Thursday, 1 November 2012

Systems integrations – ups and downs

Image by James Cridland
One of the achievements I am most proud of in my current role is the integration between the LMS and the computer booking system. As Systems Librarian, it is my responsibility to manage the systems we use in the library and earlier in the year these two main systems were integrated.

In March, I attended a MyPC user group session. Whilst there, I met Sue Walsgrove who works in the library at City of Wolverhampton College and operates an integrated Heritage and MyPC system. I arranged a visit and spent an afternoon grilling her about the nitty-gritty of integration. During the Easter half term break, I secured the services of an IT Technician and we set about linking these two systems. It took the best part of a week to complete, most of which was trial and error. We followed guidance from ISOxford and ITS; both covered the same steps but were incredibly different! After a necessary remote access session with ITS, all that was left was altering the settings to establish the access management limits we required.

In order to link the two systems, library policy knowledge was needed as well as server privileges and an understanding of software packages. Between the two of us, both sets of skills and knowledge combined, we were able to link Heritage and MyPC in a way which has benefitted the library. We focused on overdue charges; on Heritage, a loan stop occurs when overdue charges reach £1. MyPC now coordinates with this and prevents computer access when a loan stop is in place. Every time they log on, learners receive an on-screen message informing them of their overdue charges until a loan stop is activated and computer access is then removed. This had a positive effect on library revenue from overdue charges with an increase of 119%. These funds are ploughed back into the college and help meet the library’s annual income target.

I was dreading the integration going live. I foresaw the enquiry desk assistants being overwhelmed with complaints from people unable to log on, or querying outstanding charges. In reality, it went much smoother. It has now been operational for 6 months without a single complaint. Learners accepted the new system immediately, even without any advance notification. The only stumbling block was the problem of old login details being reused. We experienced instances of learners logging on to computers and receiving overdue messages intended for learners who left the college years before. I didn’t anticipate this issue but after isolating the ID numbers which had been ‘re-used’ it was quite simple to waive fines and remove old accounts.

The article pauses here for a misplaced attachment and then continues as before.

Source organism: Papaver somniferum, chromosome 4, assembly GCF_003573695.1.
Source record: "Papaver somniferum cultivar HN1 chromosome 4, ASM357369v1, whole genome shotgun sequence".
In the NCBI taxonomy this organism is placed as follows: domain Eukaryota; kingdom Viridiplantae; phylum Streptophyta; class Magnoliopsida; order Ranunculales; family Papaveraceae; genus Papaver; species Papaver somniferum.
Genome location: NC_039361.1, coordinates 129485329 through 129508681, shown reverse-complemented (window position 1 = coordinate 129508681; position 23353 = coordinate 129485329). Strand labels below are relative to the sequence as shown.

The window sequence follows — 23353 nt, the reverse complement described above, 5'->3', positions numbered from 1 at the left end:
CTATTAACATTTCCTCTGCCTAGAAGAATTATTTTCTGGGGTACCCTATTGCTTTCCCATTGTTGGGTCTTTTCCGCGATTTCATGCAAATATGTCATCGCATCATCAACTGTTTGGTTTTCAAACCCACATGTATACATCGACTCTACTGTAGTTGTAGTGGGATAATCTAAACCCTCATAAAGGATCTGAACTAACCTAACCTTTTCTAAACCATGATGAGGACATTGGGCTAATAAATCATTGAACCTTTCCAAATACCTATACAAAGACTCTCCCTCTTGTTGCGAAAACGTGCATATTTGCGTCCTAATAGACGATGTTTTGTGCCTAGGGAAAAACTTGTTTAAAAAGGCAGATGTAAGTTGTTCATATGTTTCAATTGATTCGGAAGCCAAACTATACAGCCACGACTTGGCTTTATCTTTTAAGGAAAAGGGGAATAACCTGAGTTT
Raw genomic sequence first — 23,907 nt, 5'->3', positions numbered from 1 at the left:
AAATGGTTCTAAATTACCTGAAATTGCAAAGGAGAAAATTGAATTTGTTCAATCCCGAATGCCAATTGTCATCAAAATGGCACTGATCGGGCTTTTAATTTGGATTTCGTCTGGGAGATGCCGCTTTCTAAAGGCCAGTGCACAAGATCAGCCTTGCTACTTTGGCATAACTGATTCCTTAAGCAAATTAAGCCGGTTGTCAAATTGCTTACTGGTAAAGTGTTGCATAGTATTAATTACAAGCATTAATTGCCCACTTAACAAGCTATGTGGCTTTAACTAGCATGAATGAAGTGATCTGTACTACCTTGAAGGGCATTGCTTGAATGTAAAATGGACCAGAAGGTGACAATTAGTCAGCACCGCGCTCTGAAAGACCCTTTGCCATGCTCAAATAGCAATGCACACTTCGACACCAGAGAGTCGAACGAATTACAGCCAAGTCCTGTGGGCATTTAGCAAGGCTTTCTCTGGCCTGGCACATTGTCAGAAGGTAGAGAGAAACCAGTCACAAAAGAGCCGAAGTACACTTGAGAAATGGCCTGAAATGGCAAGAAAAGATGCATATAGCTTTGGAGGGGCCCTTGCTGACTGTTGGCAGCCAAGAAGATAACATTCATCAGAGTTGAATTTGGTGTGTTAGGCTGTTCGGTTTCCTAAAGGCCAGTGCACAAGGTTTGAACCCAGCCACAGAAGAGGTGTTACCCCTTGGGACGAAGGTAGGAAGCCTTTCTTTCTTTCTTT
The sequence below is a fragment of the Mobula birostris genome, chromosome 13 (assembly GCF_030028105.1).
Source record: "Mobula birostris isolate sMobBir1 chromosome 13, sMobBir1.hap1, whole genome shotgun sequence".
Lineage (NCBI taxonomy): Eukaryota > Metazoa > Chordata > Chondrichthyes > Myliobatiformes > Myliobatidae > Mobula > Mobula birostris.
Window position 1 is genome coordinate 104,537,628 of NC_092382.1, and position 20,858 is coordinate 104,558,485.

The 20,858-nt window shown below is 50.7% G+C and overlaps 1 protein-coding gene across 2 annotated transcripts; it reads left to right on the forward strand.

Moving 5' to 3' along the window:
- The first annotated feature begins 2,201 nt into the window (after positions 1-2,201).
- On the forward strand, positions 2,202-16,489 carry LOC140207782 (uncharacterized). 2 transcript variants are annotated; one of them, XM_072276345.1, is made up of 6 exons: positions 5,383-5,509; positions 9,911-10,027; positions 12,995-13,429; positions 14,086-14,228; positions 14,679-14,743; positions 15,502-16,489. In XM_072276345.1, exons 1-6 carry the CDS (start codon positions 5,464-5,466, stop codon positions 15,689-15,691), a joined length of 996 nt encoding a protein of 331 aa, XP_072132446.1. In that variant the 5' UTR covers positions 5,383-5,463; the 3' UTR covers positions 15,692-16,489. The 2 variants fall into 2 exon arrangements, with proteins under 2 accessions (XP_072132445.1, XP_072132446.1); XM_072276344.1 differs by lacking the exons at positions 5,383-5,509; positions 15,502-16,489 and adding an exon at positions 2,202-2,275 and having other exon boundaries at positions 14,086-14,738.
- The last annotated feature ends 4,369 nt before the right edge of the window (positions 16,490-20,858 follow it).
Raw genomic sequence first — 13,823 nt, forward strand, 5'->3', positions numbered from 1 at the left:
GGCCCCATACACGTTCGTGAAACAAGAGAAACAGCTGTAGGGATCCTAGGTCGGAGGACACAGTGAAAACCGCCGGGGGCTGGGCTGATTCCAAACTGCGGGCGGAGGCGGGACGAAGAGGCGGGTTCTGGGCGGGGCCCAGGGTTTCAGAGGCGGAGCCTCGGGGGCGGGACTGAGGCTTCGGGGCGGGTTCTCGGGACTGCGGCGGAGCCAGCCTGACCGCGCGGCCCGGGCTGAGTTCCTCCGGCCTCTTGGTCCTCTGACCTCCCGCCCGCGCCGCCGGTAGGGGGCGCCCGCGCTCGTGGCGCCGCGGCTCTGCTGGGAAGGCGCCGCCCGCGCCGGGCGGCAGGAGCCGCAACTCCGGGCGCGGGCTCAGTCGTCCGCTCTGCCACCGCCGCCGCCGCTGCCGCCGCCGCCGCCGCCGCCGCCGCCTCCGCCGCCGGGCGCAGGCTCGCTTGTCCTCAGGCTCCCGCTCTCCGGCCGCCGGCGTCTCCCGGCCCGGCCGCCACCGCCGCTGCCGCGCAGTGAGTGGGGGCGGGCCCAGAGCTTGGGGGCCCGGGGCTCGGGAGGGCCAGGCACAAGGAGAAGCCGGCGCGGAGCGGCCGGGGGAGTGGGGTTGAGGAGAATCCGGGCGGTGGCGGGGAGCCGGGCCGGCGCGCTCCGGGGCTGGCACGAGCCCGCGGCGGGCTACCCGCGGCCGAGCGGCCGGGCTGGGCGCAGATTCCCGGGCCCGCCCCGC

The success of this integration encouraged us to link Heritage with ClickView, and we began this in August. This would allow all programmes recorded via ClickView to be searchable from the online catalogue. A collection 1100+ educational television programmes which were not linked to the library catalogue was an obvious weak spot for us. We contacted ISOxford and ClickView for guidance and the actual process of linking the two databases was simple enough, though not faultless. ClickView exports records in two formats, one of which contains far more details than the other. Heritage only imports ClickView records in one format, and it is the format which contains the least information. We now have 1100+ skeletal ClickView records on Heritage, which is far from ideal. A procedure was created and as a team we are manually adding information to these records. It’s a time consuming task but there doesn’t appear to be a better way of achieving the desired result. I’m hoping that by Christmas, ClickView records will have increased usage by learners.

Last month we started performing bulk uploads for the creation of Athens accounts, which saves a lot of time compared to creating them all individually. This, along with the other changes already mentioned, means that collectively there has been a lot of new information for the team to get to grips with. The first term of the academic year is the busiest of the year and, with hindsight, perhaps not the best time to be working through such changes, and I would do well to remember this. In the near future I would like to integrate Heritage with EBS, the college’s main database, so that reader records are automatically imported rather than being manually created. This would save countless hours for the library team, but it relies on the college’s Data Integration Manager who has a very heavy workload. This has been unsuccessfully attempted in the past, but I am hopeful that it could be in place for the beginning of the next academic year. Fingers Crossed.

These changes have generated lots of work for everyone in the team, but I firmly believe they are an improvement to the service we provide. We have come a long way on the integration road, but the journey of ups and downs is not yet at an end. With just EBS left to tackle, I dare to dream of a fully integrated library system…

1 comment:

  1. Re Clickview and Heritage.

    I think Heritage need to be pressed to deal with this problem. They shouldn't be imposing all this extra work on you.